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The Story of an African Farm (2004)

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Ratings: 4.7/10 from 171 users   Metascore: 65/100
Reviews: 6 user | 3 critic | 4 from

The 1870's. South Africa. Life is normal at the farm on the slopes of a Karoo Kopje. Fat Tant Sannie (Karin van der Laag) looks after her charges... See full synopsis »


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Title: The Story of an African Farm (2004)

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Cast overview, first billed only:
Bonaparte Blenkins
Karin van der Laag ...
Tant Sannie
Luke Gallant ...
Anneke Weidemann ...
Elriza Swanepoel ...
Nichol Petersen ...
Tant Sannie's Maid
Abbe-Gail Hartogh ...
Maid 2
Linda Louw ...
Maid 3
Chris-Jan Steenkamp ...
Sheep Shearer
Ibrahim Adams ...
Clive Smith ...
Jan Bobbejee ...
Farm Labourer 2
Willem Saulse ...
Farm Labourer 2


The 1870's. South Africa. Life is normal at the farm on the slopes of a Karoo Kopje. Fat Tant Sannie (Karin van der Laag) looks after her charges... See full synopsis »

Add Full Plot | Plot Synopsis

Plot Keywords:

based on novel | See All (1) »


Drama | Family

Motion Picture Rating (MPAA)

Rated PG for thematic elements and brief mild language





Release Date:

8 October 2004 (South Africa)  »

Also Known As:

Bustin' Bonaparte: The Story of an African Farm  »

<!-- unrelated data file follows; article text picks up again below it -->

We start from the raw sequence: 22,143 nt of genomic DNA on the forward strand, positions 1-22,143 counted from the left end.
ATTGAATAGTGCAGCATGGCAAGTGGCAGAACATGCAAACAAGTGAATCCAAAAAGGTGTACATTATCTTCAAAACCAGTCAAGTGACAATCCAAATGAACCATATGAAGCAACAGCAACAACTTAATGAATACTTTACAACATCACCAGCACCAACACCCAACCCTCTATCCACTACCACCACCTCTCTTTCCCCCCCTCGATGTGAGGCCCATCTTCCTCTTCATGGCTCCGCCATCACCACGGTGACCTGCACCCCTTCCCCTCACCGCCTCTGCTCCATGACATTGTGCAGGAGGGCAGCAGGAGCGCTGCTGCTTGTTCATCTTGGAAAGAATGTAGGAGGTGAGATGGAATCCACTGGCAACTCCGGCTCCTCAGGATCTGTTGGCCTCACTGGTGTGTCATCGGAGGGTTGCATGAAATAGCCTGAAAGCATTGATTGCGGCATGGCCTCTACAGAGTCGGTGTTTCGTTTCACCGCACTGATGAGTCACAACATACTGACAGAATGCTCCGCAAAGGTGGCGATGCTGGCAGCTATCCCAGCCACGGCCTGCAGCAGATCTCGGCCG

Company Credits

Production Co:

Show detailed on  »

Technical Specs

Sound Mix:


Aspect Ratio:

1.78 : 1
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User Reviews

20 May 2007 | by (Sunny Florida) – See all my reviews

I'll be the first to admit that turning Olive Schreiner's monumental work into a movie is a daunting task. The book is deeply layered - many of the vignettes are out of sequence or devoid of context. And, probably the most difficult part - much of the story involves the psychological and spiritual development of the children (particularly Waldo and Lyndall).

That being said, it's hard to understand why the producers chose to focus on Bonaparte. In the novel itself he is a throw-away character, a caricature if you will. He serves little purpose other than a foil against which the children's formative years are thrown in sharp relief. To make matters worse, the movie ends with Bonaparte's ignominious expulsion from the farm - however, it is precisely here that the book takes it's most powerful and controversial path - following the lives of Waldo and Lyndall as they grow to adulthood.

The many themes of the book are only hinted at - Waldo's journey from Christian fanaticism to eventual atheism; Lyndall's desperate (and ultimately futile) attempt to overcome the shackles of female oppression, her desire to find someone who is worthy of her love, and to be loved in return.

None of these complex themes are addressed - perhaps they never can be. I must say that Kasha Kropinski presents an outstanding performance - she is exactly as I pictured Lyndall would be. Kudos also to Luke Gallant and Armin Mueller-Stahl for great performances.

Perhaps someday someone will undertake the herculean task of translating Schreiner's work to film. Sadly, this movie is not it.

1 of 2 people found this review helpful.  Was this review helpful to you?

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